Goldberg is absolutely right about this. I have been a commercial litigator for more than thirty years. I have argued at both the trial and appellate levels all kinds of cases. I have researched and argued constitutional issues when those were germane to the case I was handling. I like to think I am good at explaining arcane points of fact and law and good at simplifying issues. Most successful litigators have these skills. I think Ms. Meirs could be a breath of fresh air to a bench that really needs it. As Goldberg so aptly notes, "No more seven part tests."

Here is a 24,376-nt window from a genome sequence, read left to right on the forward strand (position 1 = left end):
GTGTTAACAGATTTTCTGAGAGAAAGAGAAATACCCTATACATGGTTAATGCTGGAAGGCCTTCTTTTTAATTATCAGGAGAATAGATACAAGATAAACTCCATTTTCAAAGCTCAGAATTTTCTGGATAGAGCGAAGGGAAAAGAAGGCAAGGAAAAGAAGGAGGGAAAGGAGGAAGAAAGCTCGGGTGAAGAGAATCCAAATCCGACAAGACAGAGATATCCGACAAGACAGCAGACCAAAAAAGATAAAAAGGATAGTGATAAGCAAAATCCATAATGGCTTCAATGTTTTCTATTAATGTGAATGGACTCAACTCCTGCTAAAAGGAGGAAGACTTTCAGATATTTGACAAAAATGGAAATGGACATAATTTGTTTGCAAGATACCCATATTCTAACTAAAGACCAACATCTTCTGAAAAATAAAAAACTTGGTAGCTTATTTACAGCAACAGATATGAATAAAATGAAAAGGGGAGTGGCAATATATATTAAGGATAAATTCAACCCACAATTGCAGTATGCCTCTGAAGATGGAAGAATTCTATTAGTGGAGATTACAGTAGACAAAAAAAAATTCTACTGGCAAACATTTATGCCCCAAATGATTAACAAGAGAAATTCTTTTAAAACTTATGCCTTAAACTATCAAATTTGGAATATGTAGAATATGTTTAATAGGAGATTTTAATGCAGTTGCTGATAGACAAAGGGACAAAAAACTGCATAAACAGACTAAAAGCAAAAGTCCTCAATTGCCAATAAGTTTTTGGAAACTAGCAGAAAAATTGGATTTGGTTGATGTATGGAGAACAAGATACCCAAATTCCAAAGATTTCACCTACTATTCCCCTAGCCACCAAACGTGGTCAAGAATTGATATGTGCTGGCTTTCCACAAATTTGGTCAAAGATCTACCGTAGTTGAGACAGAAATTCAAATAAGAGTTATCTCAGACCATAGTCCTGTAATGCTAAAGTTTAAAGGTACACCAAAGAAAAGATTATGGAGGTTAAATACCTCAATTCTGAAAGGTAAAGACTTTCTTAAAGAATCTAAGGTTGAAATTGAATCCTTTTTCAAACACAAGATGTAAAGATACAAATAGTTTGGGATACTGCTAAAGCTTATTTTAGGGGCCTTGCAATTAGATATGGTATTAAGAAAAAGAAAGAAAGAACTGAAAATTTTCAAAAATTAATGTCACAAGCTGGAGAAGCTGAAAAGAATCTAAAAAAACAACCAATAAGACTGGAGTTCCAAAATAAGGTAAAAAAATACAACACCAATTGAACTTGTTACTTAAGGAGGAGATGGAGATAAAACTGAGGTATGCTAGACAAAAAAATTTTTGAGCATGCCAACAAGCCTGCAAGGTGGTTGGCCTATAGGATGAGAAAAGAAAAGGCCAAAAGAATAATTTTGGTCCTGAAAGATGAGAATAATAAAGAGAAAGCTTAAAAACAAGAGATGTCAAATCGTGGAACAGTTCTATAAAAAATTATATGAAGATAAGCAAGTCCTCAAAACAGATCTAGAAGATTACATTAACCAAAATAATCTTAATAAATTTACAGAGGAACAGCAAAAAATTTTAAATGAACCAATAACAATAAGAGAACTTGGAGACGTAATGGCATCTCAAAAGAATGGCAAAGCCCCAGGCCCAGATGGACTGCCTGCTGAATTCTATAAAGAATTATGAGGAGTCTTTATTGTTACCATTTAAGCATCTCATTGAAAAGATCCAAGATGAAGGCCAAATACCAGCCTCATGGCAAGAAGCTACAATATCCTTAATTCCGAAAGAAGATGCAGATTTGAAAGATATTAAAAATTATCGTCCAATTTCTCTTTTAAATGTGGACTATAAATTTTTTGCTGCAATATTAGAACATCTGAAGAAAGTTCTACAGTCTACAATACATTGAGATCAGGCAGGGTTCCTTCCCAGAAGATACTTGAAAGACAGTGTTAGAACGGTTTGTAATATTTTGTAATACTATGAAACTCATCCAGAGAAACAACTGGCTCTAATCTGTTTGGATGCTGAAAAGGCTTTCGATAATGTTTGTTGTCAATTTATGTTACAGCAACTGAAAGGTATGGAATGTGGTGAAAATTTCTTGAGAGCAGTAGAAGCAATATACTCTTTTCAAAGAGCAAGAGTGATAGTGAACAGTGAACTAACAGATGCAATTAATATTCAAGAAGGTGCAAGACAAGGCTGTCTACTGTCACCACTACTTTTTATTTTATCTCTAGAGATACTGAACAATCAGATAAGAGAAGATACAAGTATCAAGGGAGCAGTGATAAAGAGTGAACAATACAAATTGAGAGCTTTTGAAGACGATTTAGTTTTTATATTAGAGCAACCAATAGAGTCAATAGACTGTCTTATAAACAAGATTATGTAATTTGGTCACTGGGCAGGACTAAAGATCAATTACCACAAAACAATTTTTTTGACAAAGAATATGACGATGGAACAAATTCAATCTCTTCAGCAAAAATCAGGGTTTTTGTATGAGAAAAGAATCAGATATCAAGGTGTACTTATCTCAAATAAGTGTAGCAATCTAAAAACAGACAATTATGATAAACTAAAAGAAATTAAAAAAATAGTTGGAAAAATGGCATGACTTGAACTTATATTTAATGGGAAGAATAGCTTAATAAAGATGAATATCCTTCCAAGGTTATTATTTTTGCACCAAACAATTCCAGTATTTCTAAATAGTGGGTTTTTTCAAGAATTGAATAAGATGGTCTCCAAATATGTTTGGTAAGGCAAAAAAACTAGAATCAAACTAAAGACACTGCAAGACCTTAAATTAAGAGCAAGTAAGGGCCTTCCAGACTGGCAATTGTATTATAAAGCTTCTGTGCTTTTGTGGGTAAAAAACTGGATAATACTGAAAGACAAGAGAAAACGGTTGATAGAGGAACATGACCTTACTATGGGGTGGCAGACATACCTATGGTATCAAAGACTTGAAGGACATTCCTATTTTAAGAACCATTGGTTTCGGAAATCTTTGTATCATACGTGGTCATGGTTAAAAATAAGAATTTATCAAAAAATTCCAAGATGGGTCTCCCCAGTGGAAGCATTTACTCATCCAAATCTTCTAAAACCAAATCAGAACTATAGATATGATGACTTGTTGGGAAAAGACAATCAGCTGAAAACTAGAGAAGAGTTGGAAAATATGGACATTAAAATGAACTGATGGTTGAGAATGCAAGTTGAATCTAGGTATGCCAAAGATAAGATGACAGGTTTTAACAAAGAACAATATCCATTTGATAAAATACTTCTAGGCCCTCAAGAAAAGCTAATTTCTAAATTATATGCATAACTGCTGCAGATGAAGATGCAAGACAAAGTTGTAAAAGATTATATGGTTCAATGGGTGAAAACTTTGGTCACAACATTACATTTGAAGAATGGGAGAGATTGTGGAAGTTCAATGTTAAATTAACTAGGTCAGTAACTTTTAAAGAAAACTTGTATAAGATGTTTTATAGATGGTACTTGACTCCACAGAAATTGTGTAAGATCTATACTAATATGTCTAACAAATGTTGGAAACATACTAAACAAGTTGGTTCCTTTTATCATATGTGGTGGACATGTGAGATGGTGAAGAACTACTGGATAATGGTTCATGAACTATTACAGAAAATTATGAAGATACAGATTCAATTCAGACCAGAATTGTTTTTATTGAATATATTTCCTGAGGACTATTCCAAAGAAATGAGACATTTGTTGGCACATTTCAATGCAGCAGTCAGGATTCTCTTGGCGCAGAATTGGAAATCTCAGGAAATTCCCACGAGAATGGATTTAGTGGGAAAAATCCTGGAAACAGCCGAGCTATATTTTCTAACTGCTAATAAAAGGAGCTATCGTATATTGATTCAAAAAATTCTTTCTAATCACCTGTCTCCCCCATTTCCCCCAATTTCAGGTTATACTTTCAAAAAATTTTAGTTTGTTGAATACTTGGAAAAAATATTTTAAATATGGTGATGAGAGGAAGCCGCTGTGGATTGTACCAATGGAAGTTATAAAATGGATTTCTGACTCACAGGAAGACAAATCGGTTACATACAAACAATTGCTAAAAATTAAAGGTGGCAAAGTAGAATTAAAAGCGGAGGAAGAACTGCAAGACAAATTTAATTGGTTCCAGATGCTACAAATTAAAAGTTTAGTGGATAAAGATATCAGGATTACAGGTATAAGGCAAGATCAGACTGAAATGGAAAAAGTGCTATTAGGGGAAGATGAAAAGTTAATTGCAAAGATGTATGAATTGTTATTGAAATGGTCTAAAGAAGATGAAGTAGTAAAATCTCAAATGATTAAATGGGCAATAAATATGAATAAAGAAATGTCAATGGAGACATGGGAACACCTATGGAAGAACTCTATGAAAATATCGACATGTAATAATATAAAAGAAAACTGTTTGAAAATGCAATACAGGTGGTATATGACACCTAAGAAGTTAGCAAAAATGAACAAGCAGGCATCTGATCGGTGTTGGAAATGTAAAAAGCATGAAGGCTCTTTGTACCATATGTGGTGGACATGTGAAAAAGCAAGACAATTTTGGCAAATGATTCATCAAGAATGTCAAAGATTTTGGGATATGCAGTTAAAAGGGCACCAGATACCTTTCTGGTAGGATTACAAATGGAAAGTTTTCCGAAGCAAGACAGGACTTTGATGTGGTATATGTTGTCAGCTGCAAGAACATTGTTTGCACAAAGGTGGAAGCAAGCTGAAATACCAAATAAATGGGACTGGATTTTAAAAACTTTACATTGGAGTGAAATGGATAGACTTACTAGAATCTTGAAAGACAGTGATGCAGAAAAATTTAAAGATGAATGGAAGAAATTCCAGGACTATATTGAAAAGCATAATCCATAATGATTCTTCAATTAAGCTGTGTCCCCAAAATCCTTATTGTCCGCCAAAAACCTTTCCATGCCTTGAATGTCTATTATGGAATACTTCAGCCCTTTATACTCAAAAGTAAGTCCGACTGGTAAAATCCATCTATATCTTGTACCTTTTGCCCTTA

The real breath of fresh air we need on the court is a non-lawyer, someone who can read and understand the English language and who isn't willing to let flowery language persuade them that black is white, that discrimination is equality, and that the First Amendment permits censorship of religious expression and regulation of political speech. Someone to bring some common sense to the Court, and an articulate advocate of the sovereign people's right to non-arbitrariness in the adjudication of law.